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Smokey Bear Postcards

Smokey Bear (often called Smokey the Bear or Smokey), a mascot of the United States Forest Service, is one of the most recognizable advertising mascots in the Untied States. He is a bear depicted as a firefighter wearing jeans and a campaign hat. His name appears on both his hat and his belt buckle. Smokey was created in 1944 to educate the public about the dangers of forest fires. An early slogan was "Smokey Says – Care Will Prevent 9 out of 10 Forest Fires". The slogan "Only YOU Can Prevent Forest Fires" was created in 1947. This is the slogan that appears on the "official" Forest Service postcards of the 1960s.

The Forest Service postcards of the 1960s also show the Advertising Council Public Service symbol. They are double postcards with perforations between the two cards. The two cards usually have the same image, but usually have slightly different wording on the two sides of the backs. Some cards list the Forestry Division of a particular state, while others with the same image do not. I believe the California card below is the earliest of the double postcards. It is slightly smaller than standard size--3-1/4" high instead of the usual 3-1/2". It is dated GPO: 1962 on the front. My example was postally used in 1965 and does not have any printed information on the back.

 

The next postcard has a Smokey sign on a tree and also shows a deer and a campsite. It is dated GPO: 1963. My double card has South Dakota State Forest Service printed at the bottom of one card's back and U.S. Department of Agriculture--Forest Service on the other. Both refer to outdoor recreation at the top of the back.

 

The next postcard with two deer and a lake has a small image of Smokey's head next to the slogan on the front. The back has the same outdoor recreation as the above card and is dated GPO:1965.

 

The next postcard with the slogan "Protect Your Playland" has different images on the two halves of the double postcard: one with a fisherman, the other with some deer. Smokey only appears as a small black symbol on the back of this card. The back of the deer side says to "Protect the natural beauty of the East" while the fishing side says to "Protect the natural beauty of the West." This card is dated 7-66. My example is from California.

 

The "Thanks Folks" postcard is dated GPO: 1967 and has the outdoor recreation message on the back. It has "State Forestry Department" printed on the back--no state named.

 

The postcard with the partially burned "Please Be Careful" sign is dated GPO: 1968 and has the outdoor recreation message on the back. My example is from California.

 

The next two postcards have artwork signed by Rudolph Wendelin (1910–2000). Wendelin was a United States Forest Service employee and the best-known Smokey Bear artist. Beginning in 1944, Wendelin became the full-time artist for the Smokey Bear campaign. He was considered Smokey Bear's "caretaker" until his retirement in 1973. The Wildfires card is from California Department of Forestry and Fire Protection. The card showing Smokey posting a sign is one of the cards celebrating Smokey's 50th Anniversary in 1994.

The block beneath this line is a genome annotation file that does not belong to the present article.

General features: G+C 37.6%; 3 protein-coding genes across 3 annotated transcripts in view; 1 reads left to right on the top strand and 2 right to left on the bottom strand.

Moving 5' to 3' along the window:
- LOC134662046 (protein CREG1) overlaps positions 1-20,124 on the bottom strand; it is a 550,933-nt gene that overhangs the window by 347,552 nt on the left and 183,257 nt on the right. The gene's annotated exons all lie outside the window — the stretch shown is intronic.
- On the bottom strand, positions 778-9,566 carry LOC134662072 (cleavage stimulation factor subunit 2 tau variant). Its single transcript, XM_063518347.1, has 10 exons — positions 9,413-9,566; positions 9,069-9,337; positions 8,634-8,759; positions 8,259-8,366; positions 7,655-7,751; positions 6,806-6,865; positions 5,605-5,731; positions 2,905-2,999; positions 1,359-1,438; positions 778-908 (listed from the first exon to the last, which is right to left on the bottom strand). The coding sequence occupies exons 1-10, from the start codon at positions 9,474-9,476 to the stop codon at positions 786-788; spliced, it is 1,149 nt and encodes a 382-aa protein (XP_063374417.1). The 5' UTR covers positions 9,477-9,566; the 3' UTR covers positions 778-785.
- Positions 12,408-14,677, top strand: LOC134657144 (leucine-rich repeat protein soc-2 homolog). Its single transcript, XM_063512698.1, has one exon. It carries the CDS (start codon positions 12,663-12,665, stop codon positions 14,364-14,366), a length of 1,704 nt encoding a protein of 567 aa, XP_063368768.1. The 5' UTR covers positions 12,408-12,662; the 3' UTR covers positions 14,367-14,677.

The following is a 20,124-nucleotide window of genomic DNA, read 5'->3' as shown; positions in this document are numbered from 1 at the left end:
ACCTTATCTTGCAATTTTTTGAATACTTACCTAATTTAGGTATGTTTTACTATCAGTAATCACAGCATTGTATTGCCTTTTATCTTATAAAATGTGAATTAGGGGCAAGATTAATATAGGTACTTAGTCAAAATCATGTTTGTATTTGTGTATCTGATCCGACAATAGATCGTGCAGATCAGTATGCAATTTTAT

The next two postcards were published by official Smokey Bear licensees for the 1994 50th Anniversary.

 

Smokey and friends appear on a licensed postcard from Woodland Enterprises. The illustration is reproduced from a famous campaign poster and has a message on the back reminding us that we need to be careful, because the forest is filled with our friends.

 

For many years there was a real "Smokey" at the National Zoological Park in Washington, D. C. He was an American Black Bear rescued from a 1950 forest fire in New Mexico. He was presented to the National Zoo and lived there for 26 years. He is shown on this circa 1959 postcard.

 

The Smokey Bear Museum in Capitan, New Mexico was built as a memorial to the famous rescued bear. The original museum opened in 1961.

 

A 26 foot tall Smokey Bear statue is located in International Falls, Minnesota. This statue was erected in 1954 and is dedicated to forest fire prevention and conservation.

 

Smokey Bear postcards are a fun topic to collect. There actually aren't very many of them, but you might find some in unexpected places. Below are some of the lesser known ones I have found.


Catoctin Mountain Park, Maryland

 


Y.M.C.A. Camp west of Estes Park, Colorado

 


Marineland of Florida fire-fighting porpoise

 


Sign at Beaver's Bend State Park, Oklahoma

 


Greetings from the 1985 National Boy Scout Jamboree

 


1988 Color-Gram booklet of Minnesota Twins baseball player postcards to color

 

Sources:

Smokey Bear

Smokey Bear from Wikipedia

Rudolph Wendelin from Wikipedia

Smokey Bear Museum

 

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